Called to Fight

Twin Cities man convicted for trying to join ISIS is released

Abdullahi Yusuf of Inver Grove Heights
Abdullahi Yusuf of Inver Grove Heights has pleaded guilty to attempting to join ISIS. Federal authorities say he tried to board a plane to the Middle East but was intercepted by the FBI at the Minneapolis-St. Paul airport. He was released to a halfway house and is at the forefront of an experiment to rehabilitate radicalized individuals.
Courtesy of Sherburne County

Abdullahi Yusuf, one of the Twin Cities men convicted last year of attempting to join the ISIS terror group, was released to his family Thursday.

Yusuf, 21, has spent almost a year in a federal halfway house where he received counseling, mentoring and an award for being a role model to other inmates. He's believed to be the first man to undergo counseling in a de-radicalization program after quickly agreeing to cooperate with the government.

U.S. District Judge Michael Davis granted Yusuf's release in a hearing on Thursday that laid the conditions of his release. They include prohibition from accessing social media platforms, staying away from consuming content that has extremist views, no contact with journalists, no leaving the house except for religious observance, work or school.

"Are you willing to follow these conditions?" Davis asked Yusuf.

"Yes, your honor," Yusuf replied.

"Are you ready to go home?" Davis asked.

"Yes, your honor," said Yusuf.

On May 28, 2014, soon after turning 18, Yusuf tried to board a plane from Minneapolis-St. Paul International Airport to Istanbul, Turkey. But the FBI, tipped off by a passport official's suspicions, were waiting for him. Six months later, he was charged with conspiring to provide material support to a foreign terror group.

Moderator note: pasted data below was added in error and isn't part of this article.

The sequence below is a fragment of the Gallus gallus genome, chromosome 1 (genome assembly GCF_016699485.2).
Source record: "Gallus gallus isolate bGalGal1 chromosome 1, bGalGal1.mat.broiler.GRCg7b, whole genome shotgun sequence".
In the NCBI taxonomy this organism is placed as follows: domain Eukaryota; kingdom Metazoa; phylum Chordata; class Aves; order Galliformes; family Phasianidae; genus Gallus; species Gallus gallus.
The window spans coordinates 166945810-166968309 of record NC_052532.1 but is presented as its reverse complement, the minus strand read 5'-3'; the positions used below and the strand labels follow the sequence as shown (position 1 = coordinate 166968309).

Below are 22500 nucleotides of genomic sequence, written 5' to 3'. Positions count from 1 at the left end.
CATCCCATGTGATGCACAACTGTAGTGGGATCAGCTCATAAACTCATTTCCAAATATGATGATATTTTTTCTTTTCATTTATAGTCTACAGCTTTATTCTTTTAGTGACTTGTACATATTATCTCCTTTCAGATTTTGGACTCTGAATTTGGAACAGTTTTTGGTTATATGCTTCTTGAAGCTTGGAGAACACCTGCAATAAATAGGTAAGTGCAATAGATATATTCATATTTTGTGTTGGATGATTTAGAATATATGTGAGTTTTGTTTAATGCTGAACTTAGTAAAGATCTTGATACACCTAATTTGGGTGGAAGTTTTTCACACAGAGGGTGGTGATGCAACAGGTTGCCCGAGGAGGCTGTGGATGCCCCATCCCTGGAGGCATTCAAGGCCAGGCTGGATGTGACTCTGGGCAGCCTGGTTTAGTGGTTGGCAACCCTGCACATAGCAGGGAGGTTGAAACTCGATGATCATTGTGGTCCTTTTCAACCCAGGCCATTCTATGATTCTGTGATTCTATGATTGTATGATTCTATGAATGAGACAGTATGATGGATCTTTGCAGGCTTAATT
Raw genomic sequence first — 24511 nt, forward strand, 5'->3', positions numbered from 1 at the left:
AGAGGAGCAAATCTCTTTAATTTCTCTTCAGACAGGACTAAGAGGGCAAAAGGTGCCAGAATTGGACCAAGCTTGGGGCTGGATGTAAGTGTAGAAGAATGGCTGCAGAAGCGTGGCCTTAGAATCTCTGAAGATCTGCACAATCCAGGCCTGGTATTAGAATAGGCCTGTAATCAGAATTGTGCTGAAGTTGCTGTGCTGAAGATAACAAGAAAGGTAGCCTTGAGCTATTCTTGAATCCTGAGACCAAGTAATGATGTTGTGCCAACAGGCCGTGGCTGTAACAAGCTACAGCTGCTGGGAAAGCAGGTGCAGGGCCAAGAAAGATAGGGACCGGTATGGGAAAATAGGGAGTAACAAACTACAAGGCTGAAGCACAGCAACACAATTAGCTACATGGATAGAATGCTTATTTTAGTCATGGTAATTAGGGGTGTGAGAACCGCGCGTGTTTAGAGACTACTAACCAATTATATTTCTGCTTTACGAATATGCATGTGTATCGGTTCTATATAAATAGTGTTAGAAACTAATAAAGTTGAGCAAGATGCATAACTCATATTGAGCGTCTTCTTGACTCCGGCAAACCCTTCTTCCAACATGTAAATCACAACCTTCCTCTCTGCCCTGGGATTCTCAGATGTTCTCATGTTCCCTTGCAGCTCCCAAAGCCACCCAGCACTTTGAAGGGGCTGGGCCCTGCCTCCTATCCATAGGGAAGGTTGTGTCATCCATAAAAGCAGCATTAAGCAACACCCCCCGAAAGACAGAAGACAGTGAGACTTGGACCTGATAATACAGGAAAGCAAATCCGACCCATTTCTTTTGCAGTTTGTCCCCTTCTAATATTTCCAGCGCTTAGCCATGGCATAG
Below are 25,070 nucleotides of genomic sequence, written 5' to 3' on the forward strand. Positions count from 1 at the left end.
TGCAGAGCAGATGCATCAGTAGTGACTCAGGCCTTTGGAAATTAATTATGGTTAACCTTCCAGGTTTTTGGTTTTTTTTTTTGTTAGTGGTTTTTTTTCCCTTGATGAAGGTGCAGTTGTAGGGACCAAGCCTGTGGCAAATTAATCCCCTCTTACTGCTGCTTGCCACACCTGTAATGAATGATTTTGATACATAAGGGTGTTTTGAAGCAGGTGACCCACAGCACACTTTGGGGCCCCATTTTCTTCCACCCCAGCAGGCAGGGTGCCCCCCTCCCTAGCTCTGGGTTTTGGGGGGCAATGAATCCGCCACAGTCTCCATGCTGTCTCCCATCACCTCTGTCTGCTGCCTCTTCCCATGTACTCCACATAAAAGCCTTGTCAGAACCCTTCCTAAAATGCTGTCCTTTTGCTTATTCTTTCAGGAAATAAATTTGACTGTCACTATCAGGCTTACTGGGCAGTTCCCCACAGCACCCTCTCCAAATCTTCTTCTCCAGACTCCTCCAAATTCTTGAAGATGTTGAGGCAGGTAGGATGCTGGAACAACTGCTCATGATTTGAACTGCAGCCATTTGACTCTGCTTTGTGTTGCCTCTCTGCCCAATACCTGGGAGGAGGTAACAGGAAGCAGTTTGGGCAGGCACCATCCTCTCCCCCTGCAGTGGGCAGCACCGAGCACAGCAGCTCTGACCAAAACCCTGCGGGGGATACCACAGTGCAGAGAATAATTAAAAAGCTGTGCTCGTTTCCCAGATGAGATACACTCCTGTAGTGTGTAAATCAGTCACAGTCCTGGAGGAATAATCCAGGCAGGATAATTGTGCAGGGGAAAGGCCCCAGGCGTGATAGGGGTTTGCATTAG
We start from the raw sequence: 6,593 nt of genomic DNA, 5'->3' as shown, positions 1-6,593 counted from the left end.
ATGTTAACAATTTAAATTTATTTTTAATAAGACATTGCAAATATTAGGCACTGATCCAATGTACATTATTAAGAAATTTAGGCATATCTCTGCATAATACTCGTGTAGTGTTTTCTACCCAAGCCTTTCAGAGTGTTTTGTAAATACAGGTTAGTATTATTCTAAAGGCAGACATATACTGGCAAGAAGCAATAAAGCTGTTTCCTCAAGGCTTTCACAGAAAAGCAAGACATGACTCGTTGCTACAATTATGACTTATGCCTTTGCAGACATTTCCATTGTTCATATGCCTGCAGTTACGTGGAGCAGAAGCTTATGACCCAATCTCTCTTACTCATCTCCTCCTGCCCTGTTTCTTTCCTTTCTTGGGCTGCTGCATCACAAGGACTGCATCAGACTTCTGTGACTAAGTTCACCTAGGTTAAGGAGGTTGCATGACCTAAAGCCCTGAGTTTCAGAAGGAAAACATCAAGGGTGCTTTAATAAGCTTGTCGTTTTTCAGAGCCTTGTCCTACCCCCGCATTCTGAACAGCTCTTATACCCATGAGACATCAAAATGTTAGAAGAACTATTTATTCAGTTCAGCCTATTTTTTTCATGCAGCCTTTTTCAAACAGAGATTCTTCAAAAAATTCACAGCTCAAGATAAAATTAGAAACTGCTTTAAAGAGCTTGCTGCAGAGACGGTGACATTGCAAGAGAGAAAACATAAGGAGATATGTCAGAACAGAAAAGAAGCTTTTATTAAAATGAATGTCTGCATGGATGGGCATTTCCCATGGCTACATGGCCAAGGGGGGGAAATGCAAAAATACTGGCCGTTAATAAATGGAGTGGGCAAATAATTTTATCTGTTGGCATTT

Davis sentenced Yusuf in November 2016 to time served and 20 years of supervised release. "I hope I'm not wrong," Davis said after the sentencing, looking Yusuf in the eyes. "I won't let you down, your honor," Yusuf replied.

Yusuf's case was quite different from those of his friends, some who are serving decades in prison.

As soon as he was charged in November 2014, Yusuf quickly pled guilty and was sent to a halfway house where he received counseling and mentorship from a Somali-American educator.

But he did not last long there. In April of last year, Davis sent him to federal prison after a utility knife was found under his bed, which violated halfway house rules.

He stayed in prison up until his sentencing last November, when the judge again released him to a halfway house.

Yusuf's participation in the experiment of whether American terror suspects could be rehabilitated was hailed as the first of its kind in the United States. Yusuf had previously told Davis that he played a "minor role" in the conspiracy, which resulted in the arrest of eight other Twin Cities men.

He helped build the government's cases and served as one of its star witnesses during the trial in May last year by testifying against his friends.

Some members in the Somali community had criticized Yusuf's decision to help the government, accusing him of being a "snitch." One prominent imam went as far as saying that Yusuf was creating "division within the community" by cooperating with the government and questioned whether the teen was doing the right thing.

In an apparent move to remind Yusuf of the difficulties he would face when he returns to his family, Davis told Yusuf: "You're going to be ostracized by your own community, at least a certain part of it."

Yusuf said he understood.

Yusuf's family filled the courtroom chambers. He plans to live at his parents' home in Burnsville.

His father, Sadiik, said they are ready to support his son, who'd "made a mistake when he was young" but is now reformed.

"We're just very glad to meet again our son," Sadiik said, "and we will be ready to help him."